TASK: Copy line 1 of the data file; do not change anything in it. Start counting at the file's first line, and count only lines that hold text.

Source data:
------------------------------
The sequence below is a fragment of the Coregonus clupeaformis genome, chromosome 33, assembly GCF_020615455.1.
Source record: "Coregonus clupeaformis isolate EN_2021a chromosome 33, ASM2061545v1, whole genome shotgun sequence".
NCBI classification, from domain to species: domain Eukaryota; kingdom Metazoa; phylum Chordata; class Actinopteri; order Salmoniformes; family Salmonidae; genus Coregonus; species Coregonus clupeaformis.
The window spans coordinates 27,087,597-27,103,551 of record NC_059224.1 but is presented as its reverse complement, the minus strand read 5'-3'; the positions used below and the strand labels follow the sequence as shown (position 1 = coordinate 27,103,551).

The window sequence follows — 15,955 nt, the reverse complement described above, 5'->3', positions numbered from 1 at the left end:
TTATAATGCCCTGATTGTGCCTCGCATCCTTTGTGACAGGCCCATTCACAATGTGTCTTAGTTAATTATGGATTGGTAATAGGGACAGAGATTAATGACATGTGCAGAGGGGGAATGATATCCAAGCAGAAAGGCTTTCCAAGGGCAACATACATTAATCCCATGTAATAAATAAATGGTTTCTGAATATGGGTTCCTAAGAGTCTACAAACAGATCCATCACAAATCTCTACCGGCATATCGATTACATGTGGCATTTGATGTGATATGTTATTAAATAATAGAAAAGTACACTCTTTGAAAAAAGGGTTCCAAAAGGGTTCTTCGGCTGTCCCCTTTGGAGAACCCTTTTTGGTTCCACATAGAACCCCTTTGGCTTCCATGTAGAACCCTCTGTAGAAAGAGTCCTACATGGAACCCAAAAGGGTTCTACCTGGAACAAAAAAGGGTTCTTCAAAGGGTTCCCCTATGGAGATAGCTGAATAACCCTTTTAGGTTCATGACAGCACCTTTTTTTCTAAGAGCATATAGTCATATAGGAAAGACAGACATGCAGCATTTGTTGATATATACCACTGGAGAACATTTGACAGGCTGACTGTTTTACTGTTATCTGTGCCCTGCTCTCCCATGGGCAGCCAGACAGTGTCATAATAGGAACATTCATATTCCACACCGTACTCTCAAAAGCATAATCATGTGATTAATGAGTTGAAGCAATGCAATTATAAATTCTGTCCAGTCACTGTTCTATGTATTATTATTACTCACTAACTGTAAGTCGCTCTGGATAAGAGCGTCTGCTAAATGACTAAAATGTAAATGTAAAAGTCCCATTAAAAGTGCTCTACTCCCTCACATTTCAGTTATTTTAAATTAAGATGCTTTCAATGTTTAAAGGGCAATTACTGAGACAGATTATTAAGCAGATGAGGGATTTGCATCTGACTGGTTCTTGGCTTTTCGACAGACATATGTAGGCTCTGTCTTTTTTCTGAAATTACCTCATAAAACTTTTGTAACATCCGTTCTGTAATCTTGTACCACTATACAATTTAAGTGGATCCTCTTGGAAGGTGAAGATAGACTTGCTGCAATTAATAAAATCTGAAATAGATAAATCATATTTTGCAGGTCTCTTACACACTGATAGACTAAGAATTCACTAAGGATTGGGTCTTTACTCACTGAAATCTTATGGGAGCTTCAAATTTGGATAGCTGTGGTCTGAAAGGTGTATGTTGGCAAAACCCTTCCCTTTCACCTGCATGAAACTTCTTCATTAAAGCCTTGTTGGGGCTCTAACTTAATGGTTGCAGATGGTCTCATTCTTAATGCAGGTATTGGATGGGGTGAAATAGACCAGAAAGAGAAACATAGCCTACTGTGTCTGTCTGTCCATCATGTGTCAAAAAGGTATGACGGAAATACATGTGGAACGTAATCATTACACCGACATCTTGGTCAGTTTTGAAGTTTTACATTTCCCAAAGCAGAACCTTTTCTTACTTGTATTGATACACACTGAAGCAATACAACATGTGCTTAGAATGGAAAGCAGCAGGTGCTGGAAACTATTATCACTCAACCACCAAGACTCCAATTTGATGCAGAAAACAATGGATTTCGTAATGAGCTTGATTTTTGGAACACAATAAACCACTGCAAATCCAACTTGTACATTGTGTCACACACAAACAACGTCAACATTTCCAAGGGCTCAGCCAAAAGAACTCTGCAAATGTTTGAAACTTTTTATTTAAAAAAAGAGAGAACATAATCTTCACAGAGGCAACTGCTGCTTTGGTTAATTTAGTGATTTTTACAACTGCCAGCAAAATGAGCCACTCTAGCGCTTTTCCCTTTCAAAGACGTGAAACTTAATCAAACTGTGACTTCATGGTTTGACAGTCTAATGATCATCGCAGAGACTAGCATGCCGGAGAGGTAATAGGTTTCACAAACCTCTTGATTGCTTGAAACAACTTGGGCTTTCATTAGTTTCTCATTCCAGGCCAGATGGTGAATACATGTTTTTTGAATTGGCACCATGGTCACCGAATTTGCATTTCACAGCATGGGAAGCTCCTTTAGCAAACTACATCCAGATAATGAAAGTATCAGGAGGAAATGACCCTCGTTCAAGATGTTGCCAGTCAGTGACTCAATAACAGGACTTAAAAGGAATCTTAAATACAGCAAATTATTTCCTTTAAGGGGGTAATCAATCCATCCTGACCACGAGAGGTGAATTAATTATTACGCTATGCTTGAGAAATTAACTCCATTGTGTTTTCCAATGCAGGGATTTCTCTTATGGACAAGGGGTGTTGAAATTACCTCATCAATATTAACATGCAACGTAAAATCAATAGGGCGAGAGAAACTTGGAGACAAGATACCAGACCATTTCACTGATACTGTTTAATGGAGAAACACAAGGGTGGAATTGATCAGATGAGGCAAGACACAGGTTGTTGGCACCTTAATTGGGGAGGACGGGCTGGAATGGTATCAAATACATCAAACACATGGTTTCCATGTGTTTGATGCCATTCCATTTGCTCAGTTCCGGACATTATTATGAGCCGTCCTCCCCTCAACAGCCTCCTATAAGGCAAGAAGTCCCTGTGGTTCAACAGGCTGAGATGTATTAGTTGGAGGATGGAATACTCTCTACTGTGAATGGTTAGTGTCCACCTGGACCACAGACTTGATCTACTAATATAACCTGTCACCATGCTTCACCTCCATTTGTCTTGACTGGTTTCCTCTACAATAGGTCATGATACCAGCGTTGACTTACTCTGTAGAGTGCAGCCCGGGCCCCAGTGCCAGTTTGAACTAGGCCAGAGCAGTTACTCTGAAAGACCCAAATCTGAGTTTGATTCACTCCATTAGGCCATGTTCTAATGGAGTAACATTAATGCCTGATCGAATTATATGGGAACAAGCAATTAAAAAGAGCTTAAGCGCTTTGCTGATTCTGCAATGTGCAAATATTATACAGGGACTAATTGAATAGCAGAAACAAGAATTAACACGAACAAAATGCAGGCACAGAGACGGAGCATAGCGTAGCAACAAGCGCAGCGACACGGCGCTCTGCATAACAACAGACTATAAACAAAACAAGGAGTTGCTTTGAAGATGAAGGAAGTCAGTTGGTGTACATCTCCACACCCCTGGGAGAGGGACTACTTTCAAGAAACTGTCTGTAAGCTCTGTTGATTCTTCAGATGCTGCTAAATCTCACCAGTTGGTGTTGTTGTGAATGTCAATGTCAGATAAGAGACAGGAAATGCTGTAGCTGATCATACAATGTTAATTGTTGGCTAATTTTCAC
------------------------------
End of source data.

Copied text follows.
The sequence below is a fragment of the Coregonus clupeaformis genome, chromosome 33, assembly GCF_020615455.1.